Clearing the title gives you assurance that the parcel is free of any outstanding debts (taxes, insurance premiums, mortgages, and such) . . . and that any limitations to the title (such as land-use restrictions) are clearly listed. Otherwise, you might well find yourself saddled with an unpaid bill after you've settled in. (Be sure, too, that the title is insured for its claims.)
Contingencies for sale include such items as any inspections you'd like done before you buy the house. You might, for example, want to have the acreage surveyed and the dwelling appraised, require a termite and structural inspection, or request soil and water testing. All of the conditions that you'd like to have met prior to taking ownership of the property should be included, in writing, in the final contract.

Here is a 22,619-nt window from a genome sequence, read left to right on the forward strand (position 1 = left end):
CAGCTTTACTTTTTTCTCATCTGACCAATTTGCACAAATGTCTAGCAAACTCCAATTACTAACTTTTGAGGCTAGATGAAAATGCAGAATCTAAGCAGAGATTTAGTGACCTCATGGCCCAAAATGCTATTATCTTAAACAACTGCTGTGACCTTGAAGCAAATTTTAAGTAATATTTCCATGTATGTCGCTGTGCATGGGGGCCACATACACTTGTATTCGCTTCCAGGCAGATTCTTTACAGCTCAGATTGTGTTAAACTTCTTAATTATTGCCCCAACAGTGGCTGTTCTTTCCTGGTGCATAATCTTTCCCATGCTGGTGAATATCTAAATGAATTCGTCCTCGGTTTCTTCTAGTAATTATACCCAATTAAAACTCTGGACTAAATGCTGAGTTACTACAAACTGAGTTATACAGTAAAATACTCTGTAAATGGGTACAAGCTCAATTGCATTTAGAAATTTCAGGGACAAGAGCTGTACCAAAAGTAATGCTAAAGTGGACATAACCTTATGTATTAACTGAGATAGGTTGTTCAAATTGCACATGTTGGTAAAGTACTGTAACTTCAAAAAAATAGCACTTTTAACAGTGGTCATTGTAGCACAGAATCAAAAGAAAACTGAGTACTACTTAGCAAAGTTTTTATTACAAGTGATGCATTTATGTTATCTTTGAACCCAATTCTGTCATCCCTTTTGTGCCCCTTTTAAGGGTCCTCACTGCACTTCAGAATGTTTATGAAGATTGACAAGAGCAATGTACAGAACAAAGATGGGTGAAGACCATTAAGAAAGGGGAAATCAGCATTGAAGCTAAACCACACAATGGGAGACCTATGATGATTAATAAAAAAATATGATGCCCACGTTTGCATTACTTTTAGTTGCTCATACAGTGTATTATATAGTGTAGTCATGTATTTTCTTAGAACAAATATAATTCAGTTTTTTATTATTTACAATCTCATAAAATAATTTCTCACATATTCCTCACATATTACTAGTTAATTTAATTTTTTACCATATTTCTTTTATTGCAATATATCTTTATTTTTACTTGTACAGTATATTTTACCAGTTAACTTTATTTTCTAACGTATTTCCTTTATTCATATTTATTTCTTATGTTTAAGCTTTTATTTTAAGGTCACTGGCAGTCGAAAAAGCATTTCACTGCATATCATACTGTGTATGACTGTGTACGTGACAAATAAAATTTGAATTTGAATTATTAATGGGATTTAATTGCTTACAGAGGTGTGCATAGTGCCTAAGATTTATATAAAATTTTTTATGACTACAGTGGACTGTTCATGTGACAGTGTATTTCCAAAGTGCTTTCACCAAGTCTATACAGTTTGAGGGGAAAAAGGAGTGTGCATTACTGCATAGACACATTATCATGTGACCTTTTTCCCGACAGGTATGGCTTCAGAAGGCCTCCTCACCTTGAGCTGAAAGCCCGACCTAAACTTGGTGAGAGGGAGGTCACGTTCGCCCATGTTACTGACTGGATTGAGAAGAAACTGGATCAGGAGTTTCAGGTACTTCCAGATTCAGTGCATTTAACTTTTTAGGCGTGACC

Closing costs involve various expenses — in addition to the purchase price — that must be settled before you secure the title. These can include the fee for recording the sale, an attorney's charges for drawing up and approving the final contract, the costs of clearing up any contingencies (such as a survey), and an escrow fee paid to a go-between who protects the interests of all parties involved in the deal. (Since you'll probably pursue the sale under your own steam, it's unlikely that you'll have a bill from a real estate agent . . . but if you do, it must also be taken care of.) Some of the payments are typically shared by the buyer and the seller, while others are usually handled by just one of the parties. In any event, make sure that the amounts of, and responsibilities for, these costs are agreed to in writing.
There you have it . . . the lowdown on how to buy a house without cashing in your entire life's savings. Who knows, once you become familiar with the legal jargon involved (and, perhaps, build up the courage to propose a deal), you could be on your way to tilling your own soil instead of your landlord's!